They had known each other for years before the 1900 shooting.
A pleasant, soft-spoken Texan and cattleman by trade, John Nathan Boyett rode into Arizona Territory in the late 1880s hoping to become a successful rancher. Known to friends as “Johnny,” he had no way of knowing he would become a much sought-after curiosity, the object of gossip and speculation, a disappointment to his own family and the man to put the only Earp buried in Arizona into his Willcox grave.
The 1900 Cochise County, Arizona Territory, census records that Boyett was a white male, 38 years old, born February 29, 1862, in Texas, the third of six children. His parents had migrated to Texas from Tennessee. Johnny could read and write, owned a ranch and was single.
By then Boyett had forged an important alliance with the family of Colonel Henry Clay Hooker, owner of the sprawling Sierra Bonita ranch north of Willcox. No photos of Boyett are known to exist, but Forrestine Cooper Hooker, daughter-in-law of Colonel Hooker, left a vivid description of Johnny: “I came very closely in contact with him. My husband had a real admiration for Boyett, who was quiet, capable and educated above the average cowpuncher of those days. He was a fine-looking man, tall, muscular yet slender, with a clean-cut profile, firm chin, blonde mustache and steel gray eyes. I never heard Boyett use a rough, coarse word, and he did not quarrel with other men.”
While working his own ranch, Boyett served as a range foreman for Forrestine’s husband, Ed Hooker, at the Cienaga ranch. It lay just four miles from the main Hooker headquarters, where Johnny often took meals with the family.
Meanwhile, unbeknown to Boyett, he was on a collision course with handsome Warren Earp, the youngest of the Earp brothers of Tombstone fame. Born in Pella, Iowa, on March 9, 1855, Warren was almost seven years older than Johnny. Their relationship remains ambiguous. In 1935 Mary Katherine Cummings (aka “Big Nose Kate”), by then a resident at the Arizona Pioneers’ Home in Prescott, mentioned Johnny and Warren in an interview to a priest. Cummings, longtime paramour of Doc Holliday, had lived 15 miles from Willcox in 1900 when Boyett killed Warren, thus she heard all the news. “Warren Earp’s death in Willcox,” she reportedly said, “was the result of an altercation between two individuals involved in an unnatural male relationship.”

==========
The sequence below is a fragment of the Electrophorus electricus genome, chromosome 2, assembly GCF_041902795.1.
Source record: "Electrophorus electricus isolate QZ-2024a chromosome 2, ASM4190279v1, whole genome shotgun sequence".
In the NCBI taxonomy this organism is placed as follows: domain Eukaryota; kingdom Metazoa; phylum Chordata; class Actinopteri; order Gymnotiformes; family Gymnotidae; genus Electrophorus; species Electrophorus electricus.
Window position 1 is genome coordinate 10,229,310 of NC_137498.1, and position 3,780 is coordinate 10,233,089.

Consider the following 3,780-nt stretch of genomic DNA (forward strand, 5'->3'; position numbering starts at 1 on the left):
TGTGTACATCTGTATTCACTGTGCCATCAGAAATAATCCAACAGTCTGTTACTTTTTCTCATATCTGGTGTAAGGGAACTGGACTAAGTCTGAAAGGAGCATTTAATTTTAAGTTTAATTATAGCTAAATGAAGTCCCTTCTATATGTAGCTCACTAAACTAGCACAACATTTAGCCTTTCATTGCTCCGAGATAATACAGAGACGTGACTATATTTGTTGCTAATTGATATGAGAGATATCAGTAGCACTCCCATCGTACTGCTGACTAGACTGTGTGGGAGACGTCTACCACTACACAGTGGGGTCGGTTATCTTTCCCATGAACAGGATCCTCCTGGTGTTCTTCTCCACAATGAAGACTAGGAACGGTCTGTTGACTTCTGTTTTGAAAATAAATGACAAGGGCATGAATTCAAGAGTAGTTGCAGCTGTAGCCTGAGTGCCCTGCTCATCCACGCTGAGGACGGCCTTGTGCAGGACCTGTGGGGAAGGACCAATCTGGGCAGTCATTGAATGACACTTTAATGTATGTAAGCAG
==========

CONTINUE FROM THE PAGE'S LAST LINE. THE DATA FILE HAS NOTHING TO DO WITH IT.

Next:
Warren Earp had mostly lived at the California home of parents Nicholas and Virginia Ann until he was 35. Having no known profession except for owning a racehorse and occasionally driving stagecoaches, Warren had drifted in and out of Tombstone, Arizona Territory, in the early 1880s when his older brothers were making headlines in the community. In March 1881 he was fined in Tombstone for discharging a gun within the city limits.
Warren was not in Tombstone that October when brothers Wyatt, Virgil and Morgan, with support from Holliday, killed Frank and Tom McLaury and Billy Clanton in the street fight known as the Gunfight at the O.K. Corral. Nor was Warren in town when gunmen maimed Virgil from ambush in December. But he was in Tombstone when an assassin shot down Morgan on March 18, 1882. Wyatt Earp’s vendetta against the Cowboys followed, and Warren participated in the manhunt. For gunning down Frank Stilwell at the Tucson train station two days later, Wyatt and the members of his posse became wanted men and were run out of the territory. Warren skedaddled back to California and hung around his father’s house in San Bernardino until 1893, when his mother died. Within the year Nicholas had again wed (his third marriage), this time to a younger woman who likely balked at the idea of cooking and doing laundry for a sullen, unruly stepson closer to her own age.
Leaving the nest, Warren Earp spent the next seven years in and out of trouble as he bummed around from place to place. Warren had stabbed a man in San Bernardino and assaulted a professor in Yuma before arriving in Willcox in 1894 and registering in Room No. 4 at the Willcox Hotel. Earp returned to San Bernardino for a while, then returned to Willcox, where he took up driving a stagecoach. In 1895 a local newspaper reported he had broken his wrist in a fall from a runaway stage. In 1896 Warren served an 18-day jail sentence in Solomonville, Arizona Territory, for petty larceny, having pinched $20 from a monte table. Earp is listed in the Cochise County Great Register of 1898 as a 42-year-old barkeep in Will cox. Trouble seemed to follow Warren wherever he went.